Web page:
step 3:
Without using words, keep asking yourself 'who am I?'. Keep trying to find who you are. Look for the awareness that is aware of what is going on. Don't try to give answers and don't use words as doing so would mean the ego is back. When ego is back, drop ego again as in step 1. Always keep looking. You might ask me 'who is looking, then?', well when you are looking for who you are there is no delusion since you have no fixed idea of 'this is me!'. When you start talking about it in your head, you will once again have believed that you are your thoughts. The reason for practicing this is that you never become deluded this way and your identity will always be before thought. Basically it is an aid that keeps your 'great doubt' (as they call it in zen) alive. This takes you deeper into the now. So, step 3: without words, keep looking within for who you truly are.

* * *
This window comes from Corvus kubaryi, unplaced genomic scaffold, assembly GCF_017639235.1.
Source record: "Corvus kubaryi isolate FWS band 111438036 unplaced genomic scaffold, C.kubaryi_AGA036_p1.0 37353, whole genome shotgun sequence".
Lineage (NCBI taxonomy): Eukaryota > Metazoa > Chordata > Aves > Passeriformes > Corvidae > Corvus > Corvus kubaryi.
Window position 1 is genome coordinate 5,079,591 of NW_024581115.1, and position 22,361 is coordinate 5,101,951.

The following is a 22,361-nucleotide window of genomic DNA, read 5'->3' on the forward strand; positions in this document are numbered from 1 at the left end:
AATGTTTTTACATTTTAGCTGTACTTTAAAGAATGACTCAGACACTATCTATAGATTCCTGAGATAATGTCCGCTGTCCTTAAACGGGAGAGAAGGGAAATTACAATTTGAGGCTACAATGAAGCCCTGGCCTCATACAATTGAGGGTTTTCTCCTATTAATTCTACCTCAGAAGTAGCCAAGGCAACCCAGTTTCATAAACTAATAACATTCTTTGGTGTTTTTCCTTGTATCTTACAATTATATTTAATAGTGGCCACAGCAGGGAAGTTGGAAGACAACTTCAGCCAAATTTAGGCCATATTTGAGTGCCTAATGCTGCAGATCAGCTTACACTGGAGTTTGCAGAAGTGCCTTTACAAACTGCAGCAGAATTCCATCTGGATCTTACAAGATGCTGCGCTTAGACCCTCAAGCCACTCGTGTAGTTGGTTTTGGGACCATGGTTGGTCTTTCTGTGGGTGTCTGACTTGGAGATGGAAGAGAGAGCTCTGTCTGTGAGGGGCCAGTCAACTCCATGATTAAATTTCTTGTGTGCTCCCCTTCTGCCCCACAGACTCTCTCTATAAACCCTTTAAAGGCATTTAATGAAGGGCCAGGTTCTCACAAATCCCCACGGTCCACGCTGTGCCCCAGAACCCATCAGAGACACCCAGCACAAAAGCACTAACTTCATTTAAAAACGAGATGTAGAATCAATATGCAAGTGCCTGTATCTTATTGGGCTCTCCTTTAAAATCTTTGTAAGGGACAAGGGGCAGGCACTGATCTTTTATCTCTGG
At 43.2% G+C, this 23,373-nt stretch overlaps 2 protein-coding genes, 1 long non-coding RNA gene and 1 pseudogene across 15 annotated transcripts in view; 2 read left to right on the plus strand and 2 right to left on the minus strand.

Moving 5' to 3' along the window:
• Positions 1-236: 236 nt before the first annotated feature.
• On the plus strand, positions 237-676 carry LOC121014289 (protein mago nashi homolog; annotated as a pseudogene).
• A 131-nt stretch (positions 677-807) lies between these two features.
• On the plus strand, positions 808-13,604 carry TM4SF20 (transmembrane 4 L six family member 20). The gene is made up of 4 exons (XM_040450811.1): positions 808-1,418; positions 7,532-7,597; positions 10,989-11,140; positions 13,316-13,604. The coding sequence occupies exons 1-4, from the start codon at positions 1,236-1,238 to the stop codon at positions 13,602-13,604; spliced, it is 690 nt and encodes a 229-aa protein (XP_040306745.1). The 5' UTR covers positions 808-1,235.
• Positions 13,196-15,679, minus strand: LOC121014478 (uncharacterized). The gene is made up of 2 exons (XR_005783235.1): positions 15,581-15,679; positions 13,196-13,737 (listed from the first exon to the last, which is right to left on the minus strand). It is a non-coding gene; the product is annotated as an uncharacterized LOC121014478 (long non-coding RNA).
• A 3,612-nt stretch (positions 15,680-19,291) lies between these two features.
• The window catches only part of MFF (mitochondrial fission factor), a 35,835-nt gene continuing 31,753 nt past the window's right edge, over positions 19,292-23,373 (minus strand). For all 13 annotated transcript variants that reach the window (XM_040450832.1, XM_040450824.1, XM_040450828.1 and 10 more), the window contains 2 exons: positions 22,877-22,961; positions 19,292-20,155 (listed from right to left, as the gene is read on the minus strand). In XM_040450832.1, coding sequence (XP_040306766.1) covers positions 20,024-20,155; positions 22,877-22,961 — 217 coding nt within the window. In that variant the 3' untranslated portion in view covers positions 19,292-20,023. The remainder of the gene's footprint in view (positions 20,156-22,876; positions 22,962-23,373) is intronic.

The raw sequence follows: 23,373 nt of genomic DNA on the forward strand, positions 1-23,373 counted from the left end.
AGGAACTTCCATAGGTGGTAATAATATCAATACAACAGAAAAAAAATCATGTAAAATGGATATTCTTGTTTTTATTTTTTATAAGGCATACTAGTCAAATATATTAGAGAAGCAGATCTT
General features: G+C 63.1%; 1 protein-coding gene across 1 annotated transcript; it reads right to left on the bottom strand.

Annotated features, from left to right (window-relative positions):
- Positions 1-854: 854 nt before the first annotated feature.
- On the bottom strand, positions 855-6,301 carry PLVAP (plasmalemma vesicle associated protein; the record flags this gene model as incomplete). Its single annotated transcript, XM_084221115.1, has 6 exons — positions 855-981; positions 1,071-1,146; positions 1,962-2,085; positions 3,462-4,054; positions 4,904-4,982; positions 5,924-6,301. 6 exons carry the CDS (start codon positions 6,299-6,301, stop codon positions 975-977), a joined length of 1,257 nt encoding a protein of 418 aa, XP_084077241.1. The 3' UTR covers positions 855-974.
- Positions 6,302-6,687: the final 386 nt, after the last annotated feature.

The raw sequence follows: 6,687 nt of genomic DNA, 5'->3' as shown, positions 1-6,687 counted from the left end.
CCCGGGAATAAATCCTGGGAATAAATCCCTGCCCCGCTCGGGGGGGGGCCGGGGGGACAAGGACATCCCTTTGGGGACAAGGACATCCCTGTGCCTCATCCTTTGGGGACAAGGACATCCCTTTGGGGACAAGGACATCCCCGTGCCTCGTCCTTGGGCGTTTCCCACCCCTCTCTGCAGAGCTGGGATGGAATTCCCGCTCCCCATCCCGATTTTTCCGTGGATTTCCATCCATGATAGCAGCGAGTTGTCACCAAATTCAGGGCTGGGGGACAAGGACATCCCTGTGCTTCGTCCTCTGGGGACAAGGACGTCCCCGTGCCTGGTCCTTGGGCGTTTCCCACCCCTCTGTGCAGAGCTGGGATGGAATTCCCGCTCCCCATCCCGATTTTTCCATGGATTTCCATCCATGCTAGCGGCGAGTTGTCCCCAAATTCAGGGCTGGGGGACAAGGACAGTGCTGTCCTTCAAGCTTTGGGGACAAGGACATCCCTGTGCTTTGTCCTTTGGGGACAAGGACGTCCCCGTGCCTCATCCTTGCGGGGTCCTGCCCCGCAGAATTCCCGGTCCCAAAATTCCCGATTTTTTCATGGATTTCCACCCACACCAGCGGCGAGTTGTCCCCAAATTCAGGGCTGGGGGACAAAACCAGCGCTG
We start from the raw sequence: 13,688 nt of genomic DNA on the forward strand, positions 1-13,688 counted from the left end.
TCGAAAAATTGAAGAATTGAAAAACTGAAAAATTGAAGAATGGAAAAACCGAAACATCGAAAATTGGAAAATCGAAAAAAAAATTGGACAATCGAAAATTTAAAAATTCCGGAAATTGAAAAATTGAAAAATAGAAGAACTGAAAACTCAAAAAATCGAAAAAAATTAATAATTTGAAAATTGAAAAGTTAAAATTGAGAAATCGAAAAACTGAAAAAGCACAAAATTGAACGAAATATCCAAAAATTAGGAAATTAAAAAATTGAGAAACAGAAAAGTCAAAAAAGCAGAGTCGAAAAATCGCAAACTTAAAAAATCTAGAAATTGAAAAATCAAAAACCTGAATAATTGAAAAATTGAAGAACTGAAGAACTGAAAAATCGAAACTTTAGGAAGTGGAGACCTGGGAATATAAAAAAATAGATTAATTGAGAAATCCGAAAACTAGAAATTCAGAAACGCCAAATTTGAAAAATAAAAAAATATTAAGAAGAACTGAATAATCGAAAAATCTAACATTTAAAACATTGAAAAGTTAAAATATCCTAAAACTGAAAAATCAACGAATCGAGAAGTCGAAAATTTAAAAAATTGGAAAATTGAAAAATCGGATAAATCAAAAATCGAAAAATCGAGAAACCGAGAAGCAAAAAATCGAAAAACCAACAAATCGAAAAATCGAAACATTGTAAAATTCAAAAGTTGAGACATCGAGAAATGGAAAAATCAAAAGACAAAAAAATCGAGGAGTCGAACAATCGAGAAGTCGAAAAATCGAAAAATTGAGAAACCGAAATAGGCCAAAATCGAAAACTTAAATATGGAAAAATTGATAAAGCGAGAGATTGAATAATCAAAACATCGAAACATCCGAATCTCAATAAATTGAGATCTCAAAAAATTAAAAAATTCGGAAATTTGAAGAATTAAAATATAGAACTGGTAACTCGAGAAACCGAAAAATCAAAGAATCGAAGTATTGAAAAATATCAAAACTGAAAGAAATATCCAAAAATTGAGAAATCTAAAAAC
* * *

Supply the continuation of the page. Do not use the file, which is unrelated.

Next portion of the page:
step 4:
Cut down everything in your way. Cut down ideas of 'I got it!'. Cut down magical feelings. Cut down feelings of 'that person gets it!', or 'this is too complicated for me', or 'I will never gain liberation'. Again, an aid to keep your great doubt alive and to make sure ego doesn't return. So, step 4: cut down everything in your way.

Anyone can do this. Results will come if you have all of the following things present:
Great faith. The faith to drop the ego and be in a state of not-knowing.
Great doubt. The doubt of never knowing who you are. Constantly looking to find yourself without accepting any answer.